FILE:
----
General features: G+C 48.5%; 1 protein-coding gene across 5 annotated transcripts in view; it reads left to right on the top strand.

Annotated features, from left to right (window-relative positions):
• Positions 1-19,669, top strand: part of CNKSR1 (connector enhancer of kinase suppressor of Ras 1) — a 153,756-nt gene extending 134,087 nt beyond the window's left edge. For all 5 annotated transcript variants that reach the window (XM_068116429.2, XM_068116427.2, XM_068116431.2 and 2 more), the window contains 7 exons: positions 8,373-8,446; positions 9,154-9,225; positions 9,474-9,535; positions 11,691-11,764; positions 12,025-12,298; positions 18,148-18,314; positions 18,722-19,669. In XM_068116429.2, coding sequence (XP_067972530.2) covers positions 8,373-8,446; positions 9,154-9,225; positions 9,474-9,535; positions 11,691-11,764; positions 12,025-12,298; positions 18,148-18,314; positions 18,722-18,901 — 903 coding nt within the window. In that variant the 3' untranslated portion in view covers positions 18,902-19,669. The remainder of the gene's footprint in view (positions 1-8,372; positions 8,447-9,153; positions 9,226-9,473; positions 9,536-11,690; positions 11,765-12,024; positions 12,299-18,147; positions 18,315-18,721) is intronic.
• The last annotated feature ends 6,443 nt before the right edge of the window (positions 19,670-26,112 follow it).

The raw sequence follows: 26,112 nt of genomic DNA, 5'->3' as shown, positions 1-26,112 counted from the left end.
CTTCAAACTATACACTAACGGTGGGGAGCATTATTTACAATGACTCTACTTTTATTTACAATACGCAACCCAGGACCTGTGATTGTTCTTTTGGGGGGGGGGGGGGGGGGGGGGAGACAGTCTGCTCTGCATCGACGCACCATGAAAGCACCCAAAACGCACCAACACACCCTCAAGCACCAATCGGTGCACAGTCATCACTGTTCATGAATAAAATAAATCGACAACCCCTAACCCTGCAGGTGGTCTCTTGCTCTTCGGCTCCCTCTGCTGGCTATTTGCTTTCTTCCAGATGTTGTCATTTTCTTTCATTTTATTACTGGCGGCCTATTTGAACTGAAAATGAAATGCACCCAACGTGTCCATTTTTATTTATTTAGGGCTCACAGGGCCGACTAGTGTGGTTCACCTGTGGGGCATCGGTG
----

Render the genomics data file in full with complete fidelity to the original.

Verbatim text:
General features: G+C 48.5%; 1 protein-coding gene across 5 annotated transcripts in view; it reads left to right on the top strand.

Annotated features, from left to right (window-relative positions):
• Positions 1-19,669, top strand: part of CNKSR1 (connector enhancer of kinase suppressor of Ras 1) — a 153,756-nt gene extending 134,087 nt beyond the window's left edge. For all 5 annotated transcript variants that reach the window (XM_068116429.2, XM_068116427.2, XM_068116431.2 and 2 more), the window contains 7 exons: positions 8,373-8,446; positions 9,154-9,225; positions 9,474-9,535; positions 11,691-11,764; positions 12,025-12,298; positions 18,148-18,314; positions 18,722-19,669. In XM_068116429.2, coding sequence (XP_067972530.2) covers positions 8,373-8,446; positions 9,154-9,225; positions 9,474-9,535; positions 11,691-11,764; positions 12,025-12,298; positions 18,148-18,314; positions 18,722-18,901 — 903 coding nt within the window. In that variant the 3' untranslated portion in view covers positions 18,902-19,669. The remainder of the gene's footprint in view (positions 1-8,372; positions 8,447-9,153; positions 9,226-9,473; positions 9,536-11,690; positions 11,765-12,024; positions 12,299-18,147; positions 18,315-18,721) is intronic.
• The last annotated feature ends 6,443 nt before the right edge of the window (positions 19,670-26,112 follow it).

The raw sequence follows: 26,112 nt of genomic DNA, 5'->3' as shown, positions 1-26,112 counted from the left end.
CTTCAAACTATACACTAACGGTGGGGAGCATTATTTACAATGACTCTACTTTTATTTACAATACGCAACCCAGGACCTGTGATTGTTCTTTTGGGGGGGGGGGGGGGGGGGGGGAGACAGTCTGCTCTGCATCGACGCACCATGAAAGCACCCAAAACGCACCAACACACCCTCAAGCACCAATCGGTGCACAGTCATCACTGTTCATGAATAAAATAAATCGACAACCCCTAACCCTGCAGGTGGTCTCTTGCTCTTCGGCTCCCTCTGCTGGCTATTTGCTTTCTTCCAGATGTTGTCATTTTCTTTCATTTTATTACTGGCGGCCTATTTGAACTGAAAATGAAATGCACCCAACGTGTCCATTTTTATTTATTTAGGGCTCACAGGGCCGACTAGTGTGGTTCACCTGTGGGGCATCGGTG